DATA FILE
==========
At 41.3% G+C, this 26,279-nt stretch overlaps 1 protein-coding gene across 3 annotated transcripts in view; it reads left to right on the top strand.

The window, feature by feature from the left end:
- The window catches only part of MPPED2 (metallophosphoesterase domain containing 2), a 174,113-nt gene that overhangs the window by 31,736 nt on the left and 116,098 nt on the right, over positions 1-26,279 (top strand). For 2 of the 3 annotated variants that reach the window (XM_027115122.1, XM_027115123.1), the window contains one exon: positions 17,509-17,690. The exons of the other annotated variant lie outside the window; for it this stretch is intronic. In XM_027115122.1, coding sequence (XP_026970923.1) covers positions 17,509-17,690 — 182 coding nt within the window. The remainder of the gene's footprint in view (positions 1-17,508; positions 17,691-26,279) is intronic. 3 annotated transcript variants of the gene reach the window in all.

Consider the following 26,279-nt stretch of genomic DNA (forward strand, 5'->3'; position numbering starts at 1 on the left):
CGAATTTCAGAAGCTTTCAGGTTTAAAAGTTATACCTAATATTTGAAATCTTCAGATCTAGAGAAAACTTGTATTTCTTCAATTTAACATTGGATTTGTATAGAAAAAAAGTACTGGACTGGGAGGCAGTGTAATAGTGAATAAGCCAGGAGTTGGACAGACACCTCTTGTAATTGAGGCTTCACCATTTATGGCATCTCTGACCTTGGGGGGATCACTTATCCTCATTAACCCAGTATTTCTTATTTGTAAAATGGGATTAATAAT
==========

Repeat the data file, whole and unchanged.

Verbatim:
At 41.3% G+C, this 26,279-nt stretch overlaps 1 protein-coding gene across 3 annotated transcripts in view; it reads left to right on the top strand.

The window, feature by feature from the left end:
- The window catches only part of MPPED2 (metallophosphoesterase domain containing 2), a 174,113-nt gene that overhangs the window by 31,736 nt on the left and 116,098 nt on the right, over positions 1-26,279 (top strand). For 2 of the 3 annotated variants that reach the window (XM_027115122.1, XM_027115123.1), the window contains one exon: positions 17,509-17,690. The exons of the other annotated variant lie outside the window; for it this stretch is intronic. In XM_027115122.1, coding sequence (XP_026970923.1) covers positions 17,509-17,690 — 182 coding nt within the window. The remainder of the gene's footprint in view (positions 1-17,508; positions 17,691-26,279) is intronic. 3 annotated transcript variants of the gene reach the window in all.

Consider the following 26,279-nt stretch of genomic DNA (forward strand, 5'->3'; position numbering starts at 1 on the left):
CGAATTTCAGAAGCTTTCAGGTTTAAAAGTTATACCTAATATTTGAAATCTTCAGATCTAGAGAAAACTTGTATTTCTTCAATTTAACATTGGATTTGTATAGAAAAAAAGTACTGGACTGGGAGGCAGTGTAATAGTGAATAAGCCAGGAGTTGGACAGACACCTCTTGTAATTGAGGCTTCACCATTTATGGCATCTCTGACCTTGGGGGGATCACTTATCCTCATTAACCCAGTATTTCTTATTTGTAAAATGGGATTAATAAT